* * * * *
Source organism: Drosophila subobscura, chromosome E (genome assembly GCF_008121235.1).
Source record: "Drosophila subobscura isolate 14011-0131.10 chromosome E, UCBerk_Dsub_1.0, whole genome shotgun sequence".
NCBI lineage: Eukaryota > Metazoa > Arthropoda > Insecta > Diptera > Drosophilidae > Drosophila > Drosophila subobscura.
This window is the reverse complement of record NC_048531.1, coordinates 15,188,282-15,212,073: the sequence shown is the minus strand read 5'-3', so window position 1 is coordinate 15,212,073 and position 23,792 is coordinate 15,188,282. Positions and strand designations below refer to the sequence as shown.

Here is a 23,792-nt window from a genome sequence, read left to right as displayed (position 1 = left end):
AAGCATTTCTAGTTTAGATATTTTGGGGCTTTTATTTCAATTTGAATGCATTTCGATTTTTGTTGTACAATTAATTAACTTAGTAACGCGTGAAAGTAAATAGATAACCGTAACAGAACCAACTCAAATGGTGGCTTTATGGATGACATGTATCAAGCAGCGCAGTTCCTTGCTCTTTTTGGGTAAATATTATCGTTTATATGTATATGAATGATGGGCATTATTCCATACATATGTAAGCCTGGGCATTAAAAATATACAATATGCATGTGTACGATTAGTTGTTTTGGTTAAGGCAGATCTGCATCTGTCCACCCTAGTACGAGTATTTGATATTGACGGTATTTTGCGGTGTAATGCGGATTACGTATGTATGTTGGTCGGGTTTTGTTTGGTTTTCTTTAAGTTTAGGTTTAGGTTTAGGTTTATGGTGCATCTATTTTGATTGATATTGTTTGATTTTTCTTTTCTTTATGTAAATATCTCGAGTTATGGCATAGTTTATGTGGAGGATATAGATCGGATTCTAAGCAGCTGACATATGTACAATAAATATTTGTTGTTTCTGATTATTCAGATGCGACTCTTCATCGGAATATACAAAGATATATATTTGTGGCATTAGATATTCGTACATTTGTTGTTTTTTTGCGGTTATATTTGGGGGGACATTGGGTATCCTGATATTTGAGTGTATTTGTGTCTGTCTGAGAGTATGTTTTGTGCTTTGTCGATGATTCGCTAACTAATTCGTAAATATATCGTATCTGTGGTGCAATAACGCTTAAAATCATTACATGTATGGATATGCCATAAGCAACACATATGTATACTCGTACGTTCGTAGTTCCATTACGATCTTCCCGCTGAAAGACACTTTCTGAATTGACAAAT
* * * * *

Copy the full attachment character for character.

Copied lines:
Source organism: Drosophila subobscura, chromosome E (genome assembly GCF_008121235.1).
Source record: "Drosophila subobscura isolate 14011-0131.10 chromosome E, UCBerk_Dsub_1.0, whole genome shotgun sequence".
NCBI lineage: Eukaryota > Metazoa > Arthropoda > Insecta > Diptera > Drosophilidae > Drosophila > Drosophila subobscura.
This window is the reverse complement of record NC_048531.1, coordinates 15,188,282-15,212,073: the sequence shown is the minus strand read 5'-3', so window position 1 is coordinate 15,212,073 and position 23,792 is coordinate 15,188,282. Positions and strand designations below refer to the sequence as shown.

Here is a 23,792-nt window from a genome sequence, read left to right as displayed (position 1 = left end):
AAGCATTTCTAGTTTAGATATTTTGGGGCTTTTATTTCAATTTGAATGCATTTCGATTTTTGTTGTACAATTAATTAACTTAGTAACGCGTGAAAGTAAATAGATAACCGTAACAGAACCAACTCAAATGGTGGCTTTATGGATGACATGTATCAAGCAGCGCAGTTCCTTGCTCTTTTTGGGTAAATATTATCGTTTATATGTATATGAATGATGGGCATTATTCCATACATATGTAAGCCTGGGCATTAAAAATATACAATATGCATGTGTACGATTAGTTGTTTTGGTTAAGGCAGATCTGCATCTGTCCACCCTAGTACGAGTATTTGATATTGACGGTATTTTGCGGTGTAATGCGGATTACGTATGTATGTTGGTCGGGTTTTGTTTGGTTTTCTTTAAGTTTAGGTTTAGGTTTAGGTTTATGGTGCATCTATTTTGATTGATATTGTTTGATTTTTCTTTTCTTTATGTAAATATCTCGAGTTATGGCATAGTTTATGTGGAGGATATAGATCGGATTCTAAGCAGCTGACATATGTACAATAAATATTTGTTGTTTCTGATTATTCAGATGCGACTCTTCATCGGAATATACAAAGATATATATTTGTGGCATTAGATATTCGTACATTTGTTGTTTTTTTGCGGTTATATTTGGGGGGACATTGGGTATCCTGATATTTGAGTGTATTTGTGTCTGTCTGAGAGTATGTTTTGTGCTTTGTCGATGATTCGCTAACTAATTCGTAAATATATCGTATCTGTGGTGCAATAACGCTTAAAATCATTACATGTATGGATATGCCATAAGCAACACATATGTATACTCGTACGTTCGTAGTTCCATTACGATCTTCCCGCTGAAAGACACTTTCTGAATTGACAAAT